Both use an extreme over the top style and similar colour palette with lots of bright crimson and gold. Nightclub scenes the highlight of each movie with visceral marriages of reverb and strobes. And both very American stories that provoked disgust and outrage, I think because of the truths they express.

Plus Kyle Machlachlan (in Showgirls he almost seems like evil cooper if he was trying to masquerade as good cooper)


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I watched Todd Haynes' thing on DuPont and Teflon, Dark Waters, and thought it was great. One of those instances of a good director sneaking style into what could have been a bland, Hollywood thriller.

The story itself is absolutely maddening. They apparently knew the stuff was poisoning people, had plenty of their own reports and data on it and just carried on; some of the people implicated in the film still work at DuPont to this day.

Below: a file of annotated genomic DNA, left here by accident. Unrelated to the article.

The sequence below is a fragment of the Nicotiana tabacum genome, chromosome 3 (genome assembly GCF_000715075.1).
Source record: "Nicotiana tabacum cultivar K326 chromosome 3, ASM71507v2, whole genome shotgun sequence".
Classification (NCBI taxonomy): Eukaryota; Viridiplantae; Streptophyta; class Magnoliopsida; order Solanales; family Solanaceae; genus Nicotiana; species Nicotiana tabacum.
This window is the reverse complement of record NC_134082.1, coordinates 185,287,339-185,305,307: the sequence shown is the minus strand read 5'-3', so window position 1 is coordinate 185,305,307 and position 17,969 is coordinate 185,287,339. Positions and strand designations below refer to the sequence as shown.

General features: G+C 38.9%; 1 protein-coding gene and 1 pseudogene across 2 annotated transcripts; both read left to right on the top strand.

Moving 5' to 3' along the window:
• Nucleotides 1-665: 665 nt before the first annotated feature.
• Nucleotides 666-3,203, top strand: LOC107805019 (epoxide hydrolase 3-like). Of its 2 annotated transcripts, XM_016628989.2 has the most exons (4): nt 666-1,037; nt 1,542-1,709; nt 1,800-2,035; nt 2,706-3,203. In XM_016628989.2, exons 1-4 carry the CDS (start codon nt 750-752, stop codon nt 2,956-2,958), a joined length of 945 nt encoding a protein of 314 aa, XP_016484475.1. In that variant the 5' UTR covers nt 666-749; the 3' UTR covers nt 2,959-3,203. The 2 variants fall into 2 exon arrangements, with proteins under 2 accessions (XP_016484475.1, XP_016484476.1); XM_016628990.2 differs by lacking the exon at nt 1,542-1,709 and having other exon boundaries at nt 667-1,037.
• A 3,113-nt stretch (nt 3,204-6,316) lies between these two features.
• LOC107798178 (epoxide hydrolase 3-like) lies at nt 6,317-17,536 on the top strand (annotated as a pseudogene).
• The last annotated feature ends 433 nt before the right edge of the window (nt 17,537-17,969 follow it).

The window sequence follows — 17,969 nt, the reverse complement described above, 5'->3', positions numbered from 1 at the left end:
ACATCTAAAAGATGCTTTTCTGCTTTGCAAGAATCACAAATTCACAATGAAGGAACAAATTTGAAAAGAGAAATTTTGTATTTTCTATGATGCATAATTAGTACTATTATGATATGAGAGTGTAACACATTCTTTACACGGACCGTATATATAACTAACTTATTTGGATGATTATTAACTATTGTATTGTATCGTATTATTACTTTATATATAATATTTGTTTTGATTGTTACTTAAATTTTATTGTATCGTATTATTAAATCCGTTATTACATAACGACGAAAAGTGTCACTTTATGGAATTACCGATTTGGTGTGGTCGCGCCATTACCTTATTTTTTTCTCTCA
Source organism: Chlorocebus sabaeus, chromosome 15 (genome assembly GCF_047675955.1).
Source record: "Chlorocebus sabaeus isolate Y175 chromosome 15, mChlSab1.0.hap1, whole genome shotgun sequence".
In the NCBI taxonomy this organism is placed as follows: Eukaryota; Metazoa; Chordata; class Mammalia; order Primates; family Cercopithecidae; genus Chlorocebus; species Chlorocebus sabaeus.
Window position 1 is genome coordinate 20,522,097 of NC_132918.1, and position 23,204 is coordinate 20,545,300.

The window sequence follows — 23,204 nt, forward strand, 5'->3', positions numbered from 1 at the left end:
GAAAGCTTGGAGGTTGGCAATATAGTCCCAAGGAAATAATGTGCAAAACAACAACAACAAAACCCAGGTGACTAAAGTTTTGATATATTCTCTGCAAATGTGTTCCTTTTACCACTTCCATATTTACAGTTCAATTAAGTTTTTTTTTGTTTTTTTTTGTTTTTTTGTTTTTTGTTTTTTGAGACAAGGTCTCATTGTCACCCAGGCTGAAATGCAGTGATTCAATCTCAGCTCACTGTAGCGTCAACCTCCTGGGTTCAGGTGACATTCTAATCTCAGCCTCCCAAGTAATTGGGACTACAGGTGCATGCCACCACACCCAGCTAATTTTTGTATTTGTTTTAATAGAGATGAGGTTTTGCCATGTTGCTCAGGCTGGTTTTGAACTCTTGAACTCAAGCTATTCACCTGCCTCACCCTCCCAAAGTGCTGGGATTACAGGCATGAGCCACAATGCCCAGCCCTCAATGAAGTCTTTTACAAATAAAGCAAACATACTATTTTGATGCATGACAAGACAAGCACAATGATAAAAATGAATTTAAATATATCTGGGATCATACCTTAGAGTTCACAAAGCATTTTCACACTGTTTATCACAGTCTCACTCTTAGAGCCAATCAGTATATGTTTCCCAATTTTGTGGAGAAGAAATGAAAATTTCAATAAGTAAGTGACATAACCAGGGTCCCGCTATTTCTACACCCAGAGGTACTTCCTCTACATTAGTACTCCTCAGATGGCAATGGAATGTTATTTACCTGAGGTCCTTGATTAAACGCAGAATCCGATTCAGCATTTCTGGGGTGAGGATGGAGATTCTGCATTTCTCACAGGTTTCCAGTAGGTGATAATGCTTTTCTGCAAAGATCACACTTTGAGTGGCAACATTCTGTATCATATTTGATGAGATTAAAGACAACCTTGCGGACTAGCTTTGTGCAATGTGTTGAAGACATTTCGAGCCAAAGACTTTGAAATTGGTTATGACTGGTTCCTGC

It also makes you wonder how many other household products, items of clothing and so on are affecting our health without our knowledge; I read something the other day about some scientists having found microplastics in the placentas of unborn children.


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Rewatched Miller's Crossing last night. This time around I noticed you barely see the city or anyone who isn't a gangster. Apart from the scenes in the woods and the bit outside Finney's mansion, the whole thing looks like it's shot on a set. The streets outside some of the clubs just don't look right and it's all so tight and claustrophobic.

This isn't a knock against it, just an observation. Sometimes it reminded me of the street sequences in Eyes Wide Shut, which were shot on a set. That instinctive sense that there's something unreal about it.

I don't know whether that's the case, but it felt that way to me.



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Apparently it was filmed in New Orleans, so I guess I was wrong and it's just something to do with the way they shot the exteriors.